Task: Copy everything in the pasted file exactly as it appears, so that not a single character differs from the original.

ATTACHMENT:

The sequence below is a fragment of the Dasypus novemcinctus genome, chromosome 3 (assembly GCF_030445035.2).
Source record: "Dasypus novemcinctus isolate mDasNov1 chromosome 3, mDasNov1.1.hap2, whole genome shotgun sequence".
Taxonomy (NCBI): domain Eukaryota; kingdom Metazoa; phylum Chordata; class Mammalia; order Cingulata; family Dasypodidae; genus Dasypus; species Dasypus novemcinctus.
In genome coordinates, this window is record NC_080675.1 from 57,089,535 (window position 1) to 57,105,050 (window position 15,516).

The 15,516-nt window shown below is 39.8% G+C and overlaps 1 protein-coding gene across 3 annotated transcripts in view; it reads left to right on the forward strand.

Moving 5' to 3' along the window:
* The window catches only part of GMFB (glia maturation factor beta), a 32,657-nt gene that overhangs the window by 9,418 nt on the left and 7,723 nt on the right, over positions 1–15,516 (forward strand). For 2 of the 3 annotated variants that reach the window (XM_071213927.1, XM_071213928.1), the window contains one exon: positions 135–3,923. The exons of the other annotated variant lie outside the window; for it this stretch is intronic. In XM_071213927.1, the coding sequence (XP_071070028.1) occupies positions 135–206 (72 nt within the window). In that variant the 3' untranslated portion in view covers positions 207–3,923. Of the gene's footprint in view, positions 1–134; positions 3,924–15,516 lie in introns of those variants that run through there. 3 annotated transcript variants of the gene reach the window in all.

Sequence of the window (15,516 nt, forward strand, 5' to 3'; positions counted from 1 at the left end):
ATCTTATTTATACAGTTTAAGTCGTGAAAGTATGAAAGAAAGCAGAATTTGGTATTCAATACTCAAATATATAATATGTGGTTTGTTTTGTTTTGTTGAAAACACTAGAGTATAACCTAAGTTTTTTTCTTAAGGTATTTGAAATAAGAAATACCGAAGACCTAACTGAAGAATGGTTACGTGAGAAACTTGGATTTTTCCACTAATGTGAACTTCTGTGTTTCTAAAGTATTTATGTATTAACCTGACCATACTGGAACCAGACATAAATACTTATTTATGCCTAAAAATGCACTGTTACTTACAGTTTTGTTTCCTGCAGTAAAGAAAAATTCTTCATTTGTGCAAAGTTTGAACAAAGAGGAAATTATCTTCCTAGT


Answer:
The sequence below is a fragment of the Dasypus novemcinctus genome, chromosome 3 (assembly GCF_030445035.2).
Source record: "Dasypus novemcinctus isolate mDasNov1 chromosome 3, mDasNov1.1.hap2, whole genome shotgun sequence".
Taxonomy (NCBI): domain Eukaryota; kingdom Metazoa; phylum Chordata; class Mammalia; order Cingulata; family Dasypodidae; genus Dasypus; species Dasypus novemcinctus.
In genome coordinates, this window is record NC_080675.1 from 57,089,535 (window position 1) to 57,105,050 (window position 15,516).

The 15,516-nt window shown below is 39.8% G+C and overlaps 1 protein-coding gene across 3 annotated transcripts in view; it reads left to right on the forward strand.

Moving 5' to 3' along the window:
* The window catches only part of GMFB (glia maturation factor beta), a 32,657-nt gene that overhangs the window by 9,418 nt on the left and 7,723 nt on the right, over positions 1–15,516 (forward strand). For 2 of the 3 annotated variants that reach the window (XM_071213927.1, XM_071213928.1), the window contains one exon: positions 135–3,923. The exons of the other annotated variant lie outside the window; for it this stretch is intronic. In XM_071213927.1, the coding sequence (XP_071070028.1) occupies positions 135–206 (72 nt within the window). In that variant the 3' untranslated portion in view covers positions 207–3,923. Of the gene's footprint in view, positions 1–134; positions 3,924–15,516 lie in introns of those variants that run through there. 3 annotated transcript variants of the gene reach the window in all.

Sequence of the window (15,516 nt, forward strand, 5' to 3'; positions counted from 1 at the left end):
ATCTTATTTATACAGTTTAAGTCGTGAAAGTATGAAAGAAAGCAGAATTTGGTATTCAATACTCAAATATATAATATGTGGTTTGTTTTGTTTTGTTGAAAACACTAGAGTATAACCTAAGTTTTTTTCTTAAGGTATTTGAAATAAGAAATACCGAAGACCTAACTGAAGAATGGTTACGTGAGAAACTTGGATTTTTCCACTAATGTGAACTTCTGTGTTTCTAAAGTATTTATGTATTAACCTGACCATACTGGAACCAGACATAAATACTTATTTATGCCTAAAAATGCACTGTTACTTACAGTTTTGTTTCCTGCAGTAAAGAAAAATTCTTCATTTGTGCAAAGTTTGAACAAAGAGGAAATTATCTTCCTAGT